- Additional government fiscal stimulus is coming (between $1.6 and $2.4 trillion is expected in the U.S.)
- Positive vaccine and anti-viral treatment developments (multiple vaccines are in their final phase 3 trials)
- Improving economic data with actual data beating expectations (we are past the economic trough)
- Sentiment surveys show that investor sentiment is still bearish (often a contrarian indicator at extremes)
The bears will point to:
- COVID-19 is still here with increasing cases and deaths; a second wave could be coming in the fall or winter
- Vaccine efficacy and distribution challenges; people’s level of willingness to take the vaccine
- Stock valuations are stretched with narrow leadership and excessive speculation in technology stocks
- Economic recovery is flattening out after the initial bounce from the trough
- U.S. election uncertainty; a contested U.S. election could create market anxiety (such as Bush vs. Gore in 2000)
The list can go on for both sides. To have a balanced viewpoint, we on the Investment Committee at McIver Capital Management must consider the positives and negatives. Furthermore, we have to consider the weight of each factor as an input into the market, which is a complex system.
Overall, our view is to expect short-term volatility and potential weakness heading into the U.S. election, but longer-term strength beginning almost immediately following the declaration of a winner. As long as governments and central banks are willing to do whatever it takes to support their economies, the markets will have a counter force against economic shutdowns while COVID-19 vaccines are being finalized.
Some people plan for retirement over the course of their careers, while others wait to think about that next stage of their lives when it gets closer. Not all Americans save adequately for their old age, partially because they can’t afford to do so or because they have other, more present-day financial obligations, such as student loans, child care and high costs of living, to worry about.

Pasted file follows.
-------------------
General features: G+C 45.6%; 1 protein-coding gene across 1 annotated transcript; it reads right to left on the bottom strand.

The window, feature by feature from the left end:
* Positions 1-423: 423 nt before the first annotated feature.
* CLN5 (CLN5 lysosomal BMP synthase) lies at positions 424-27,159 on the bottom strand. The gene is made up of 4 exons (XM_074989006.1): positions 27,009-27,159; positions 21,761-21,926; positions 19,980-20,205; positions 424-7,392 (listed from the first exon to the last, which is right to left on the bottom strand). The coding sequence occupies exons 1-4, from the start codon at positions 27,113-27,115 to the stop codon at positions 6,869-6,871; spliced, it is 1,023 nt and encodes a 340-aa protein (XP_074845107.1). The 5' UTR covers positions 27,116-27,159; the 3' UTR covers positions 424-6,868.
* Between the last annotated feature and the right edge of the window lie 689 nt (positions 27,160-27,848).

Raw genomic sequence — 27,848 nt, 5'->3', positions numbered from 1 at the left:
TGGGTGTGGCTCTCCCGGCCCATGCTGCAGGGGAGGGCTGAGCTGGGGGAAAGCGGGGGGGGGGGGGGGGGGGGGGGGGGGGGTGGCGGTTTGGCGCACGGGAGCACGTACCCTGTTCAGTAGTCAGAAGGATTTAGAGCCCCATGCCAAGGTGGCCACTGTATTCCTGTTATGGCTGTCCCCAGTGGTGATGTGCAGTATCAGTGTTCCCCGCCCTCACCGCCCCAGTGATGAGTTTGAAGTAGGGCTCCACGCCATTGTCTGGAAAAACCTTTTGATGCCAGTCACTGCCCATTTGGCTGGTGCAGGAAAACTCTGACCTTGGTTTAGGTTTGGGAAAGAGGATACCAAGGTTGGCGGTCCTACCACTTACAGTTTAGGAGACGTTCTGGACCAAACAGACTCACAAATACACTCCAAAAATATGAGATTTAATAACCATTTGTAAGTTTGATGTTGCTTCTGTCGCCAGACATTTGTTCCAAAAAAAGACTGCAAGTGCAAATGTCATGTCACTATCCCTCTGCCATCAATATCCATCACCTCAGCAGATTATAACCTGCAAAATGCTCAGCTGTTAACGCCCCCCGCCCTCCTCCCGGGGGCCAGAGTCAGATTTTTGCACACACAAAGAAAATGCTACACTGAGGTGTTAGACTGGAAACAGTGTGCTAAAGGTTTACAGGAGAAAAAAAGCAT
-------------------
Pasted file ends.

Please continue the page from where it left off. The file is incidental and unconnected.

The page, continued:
Still, there’s a portion of the population, albeit small, that pursues retirement early — in some cases, by the time they’re in their 30s or 40s. They do so by living frugally and dedicating most of their income to the stock market. This movement is known as FIRE, short for “financial independence, retire early.” O’Leary, founder of the O’Leary Financial Group, originally spoke about the FIRE movement with Grant Sabatier, an early retiree and host of the Millennial Money podcast, where they also discussed the skills it takes to achieve such a feat.
The “Shark Tank” host, known as Mr. Wonderful on the show, spoke with MarketWatch about how feasible saving for retirement is for most Americans, how they can become millionaires by the time they retire and why Americans need to take the concept of financial independence so seriously. This interview was edited for clarity and length.
The scenario of a contested US election can’t be ignored. So we’ve asked Neil McIver of McIver Capital Management, Michael’s feature guest on this weekend’s radio show, to put together a more comprehensive webinar presentation on potential portfolio strategies. It will take place next Thursday, September 17th at 6:00pm BUT – access is limited so make sure you register as soon as possible.
CLICK HERE to reserve your spot
And we would also be remiss if we didn’t let people know that McIver Capital Management is, once again, accepting new clients.